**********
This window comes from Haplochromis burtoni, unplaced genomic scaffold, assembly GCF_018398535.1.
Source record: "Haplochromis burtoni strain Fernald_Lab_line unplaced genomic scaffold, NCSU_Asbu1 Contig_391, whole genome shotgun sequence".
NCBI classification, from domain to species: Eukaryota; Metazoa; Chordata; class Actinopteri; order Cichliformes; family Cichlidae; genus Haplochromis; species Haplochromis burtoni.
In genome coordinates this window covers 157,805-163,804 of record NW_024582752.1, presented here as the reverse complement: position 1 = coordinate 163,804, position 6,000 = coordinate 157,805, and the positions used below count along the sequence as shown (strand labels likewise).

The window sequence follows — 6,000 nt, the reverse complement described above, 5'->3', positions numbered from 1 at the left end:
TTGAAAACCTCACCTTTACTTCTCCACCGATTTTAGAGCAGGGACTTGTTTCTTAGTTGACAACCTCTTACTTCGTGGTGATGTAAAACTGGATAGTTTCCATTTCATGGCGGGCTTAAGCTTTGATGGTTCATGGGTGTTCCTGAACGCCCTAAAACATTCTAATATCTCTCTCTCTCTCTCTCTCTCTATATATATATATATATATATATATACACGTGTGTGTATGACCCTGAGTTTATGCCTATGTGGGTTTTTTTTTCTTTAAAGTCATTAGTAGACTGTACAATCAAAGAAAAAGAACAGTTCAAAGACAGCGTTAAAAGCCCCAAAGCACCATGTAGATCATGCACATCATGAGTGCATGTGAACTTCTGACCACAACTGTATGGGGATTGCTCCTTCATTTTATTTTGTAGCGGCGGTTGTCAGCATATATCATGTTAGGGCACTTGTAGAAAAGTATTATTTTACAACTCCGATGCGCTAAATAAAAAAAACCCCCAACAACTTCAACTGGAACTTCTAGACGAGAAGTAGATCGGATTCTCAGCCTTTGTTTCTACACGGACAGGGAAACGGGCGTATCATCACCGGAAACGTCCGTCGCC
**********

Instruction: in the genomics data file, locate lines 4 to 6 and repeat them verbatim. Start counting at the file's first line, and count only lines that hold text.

In genome coordinates this window covers 157,805-163,804 of record NW_024582752.1, presented here as the reverse complement: position 1 = coordinate 163,804, position 6,000 = coordinate 157,805, and the positions used below count along the sequence as shown (strand labels likewise).

The window sequence follows — 6,000 nt, the reverse complement described above, 5'->3', positions numbered from 1 at the left end:
TTGAAAACCTCACCTTTACTTCTCCACCGATTTTAGAGCAGGGACTTGTTTCTTAGTTGACAACCTCTTACTTCGTGGTGATGTAAAACTGGATAGTTTCCATTTCATGGCGGGCTTAAGCTTTGATGGTTCATGGGTGTTCCTGAACGCCCTAAAACATTCTAATATCTCTCTCTCTCTCTCTCTCTCTATATATATATATATATATATATATACACGTGTGTGTATGACCCTGAGTTTATGCCTATGTGGGTTTTTTTTTCTTTAAAGTCATTAGTAGACTGTACAATCAAAGAAAAAGAACAGTTCAAAGACAGCGTTAAAAGCCCCAAAGCACCATGTAGATCATGCACATCATGAGTGCATGTGAACTTCTGACCACAACTGTATGGGGATTGCTCCTTCATTTTATTTTGTAGCGGCGGTTGTCAGCATATATCATGTTAGGGCACTTGTAGAAAAGTATTATTTTACAACTCCGATGCGCTAAATAAAAAAAACCCCCAACAACTTCAACTGGAACTTCTAGACGAGAAGTAGATCGGATTCTCAGCCTTTGTTTCTACACGGACAGGGAAACGGGCGTATCATCACCGGAAACGTCCGTCGCC